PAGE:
Lorem ipsum dolor sit amet, consectetur adipiscing elit. Ut elit tellus, luctus nec ullamcorper mattis, pulvinar dapibus leo.

Skin and Toe Cancer (Melanocytic) in Dogs

Melanocytic Tumors of the Skin and Digits in Dogs

Melanocytic tumors, originating from melanocytes and melanoblasts, represent both benign and malignant growths in dogs. They do not appear to stem from genetic factors. However, certain breeds, particularly males including Scottish Terriers, Boston Terriers, Airedale Terriers, Cocker Spaniels, Boxers, English Springer Spaniels, Irish Setters, Irish Terriers, Chow Chows, Chihuahuas, Schnauzers, and Doberman Pinschers, demonstrate a susceptibility to this condition. Additionally, dogs aged 10 years or older are more prone to developing melanocytic tumors. Notably, these tumors can also manifest in both dogs and cats.

Symptoms and Types

Melanocytic tumors can arise in various regions of a dog’s body, with a higher incidence noted on the face, trunk, feet, and scrotum. Depending on where they appear, these tumors may exhibit pigmentation or lack thereof. Additionally, nearby lymph nodes could swell in response to the affected area. The growth of these masses may occur gradually or rapidly. In advanced stages, the dog may experience respiratory difficulties or emit harsh lung sounds due to cancer metastasis to the lungs. Moreover, if the tumors spread to a limb, the dog might display lameness or struggle with walking.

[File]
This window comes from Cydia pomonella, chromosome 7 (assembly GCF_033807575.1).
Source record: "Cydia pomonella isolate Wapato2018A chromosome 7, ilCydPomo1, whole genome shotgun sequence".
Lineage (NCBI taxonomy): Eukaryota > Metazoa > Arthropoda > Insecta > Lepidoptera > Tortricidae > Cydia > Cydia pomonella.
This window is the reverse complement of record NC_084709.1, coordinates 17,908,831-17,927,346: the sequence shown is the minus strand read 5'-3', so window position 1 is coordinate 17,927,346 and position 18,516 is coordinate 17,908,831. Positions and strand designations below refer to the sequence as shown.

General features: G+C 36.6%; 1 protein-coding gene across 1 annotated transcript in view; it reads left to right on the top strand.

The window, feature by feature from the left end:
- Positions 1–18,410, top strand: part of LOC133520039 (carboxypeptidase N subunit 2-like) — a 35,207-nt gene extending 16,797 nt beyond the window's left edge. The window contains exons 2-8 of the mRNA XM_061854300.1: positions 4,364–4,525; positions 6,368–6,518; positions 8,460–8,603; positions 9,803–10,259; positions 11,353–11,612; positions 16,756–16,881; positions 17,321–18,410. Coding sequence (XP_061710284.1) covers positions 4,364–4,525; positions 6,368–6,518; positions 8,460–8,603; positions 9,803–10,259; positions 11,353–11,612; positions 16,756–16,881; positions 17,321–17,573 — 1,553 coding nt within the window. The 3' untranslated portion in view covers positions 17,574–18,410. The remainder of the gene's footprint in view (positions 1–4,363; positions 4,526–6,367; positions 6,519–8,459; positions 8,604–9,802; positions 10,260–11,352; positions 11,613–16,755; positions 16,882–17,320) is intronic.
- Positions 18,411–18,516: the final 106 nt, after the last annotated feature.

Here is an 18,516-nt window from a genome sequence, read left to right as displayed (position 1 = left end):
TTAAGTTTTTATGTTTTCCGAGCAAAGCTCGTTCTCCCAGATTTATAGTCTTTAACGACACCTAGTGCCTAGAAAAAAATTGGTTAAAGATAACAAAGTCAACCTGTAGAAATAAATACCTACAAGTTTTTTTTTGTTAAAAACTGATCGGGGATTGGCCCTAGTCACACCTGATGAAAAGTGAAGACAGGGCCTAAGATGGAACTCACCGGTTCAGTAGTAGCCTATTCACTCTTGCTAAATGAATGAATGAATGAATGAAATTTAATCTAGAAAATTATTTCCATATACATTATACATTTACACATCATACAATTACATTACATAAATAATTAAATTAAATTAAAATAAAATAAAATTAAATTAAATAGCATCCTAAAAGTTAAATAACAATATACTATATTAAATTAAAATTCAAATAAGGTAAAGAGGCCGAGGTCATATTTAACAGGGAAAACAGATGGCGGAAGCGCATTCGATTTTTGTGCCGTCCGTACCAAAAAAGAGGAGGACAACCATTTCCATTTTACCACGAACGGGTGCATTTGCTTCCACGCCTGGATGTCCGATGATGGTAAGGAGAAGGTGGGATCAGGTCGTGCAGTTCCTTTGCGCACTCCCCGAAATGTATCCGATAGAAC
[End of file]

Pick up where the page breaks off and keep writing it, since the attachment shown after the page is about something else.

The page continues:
At present, the cause of melanocytic tumors in dogs remains unidentified.


To differentiate amelanotic melanoma from poorly differentiated mast cell tumors, lymphoma, and carcinoma, cell examination and special stains are employed in diagnosis. Additionally, veterinarians may utilize X-rays to assess potential bone compromise, particularly in cases where the tumor affects a toe or digit.


Treatment options vary based on the tumor’s severity and location. Your veterinarian may opt for surgical removal, particularly if the tumor is deemed severe. Additionally, chemotherapy might be recommended if surgical removal is incomplete or if the cancer has metastasized to other vital organs.

Living and Management

Regular follow-up exams, scheduled every three months for 24 months after surgery, are essential for early detection of recurrence, as advised by your veterinarian. If you suspect the mass has returned at any point, it’s crucial to promptly bring your dog back to the veterinarian for evaluation.

Scroll to Top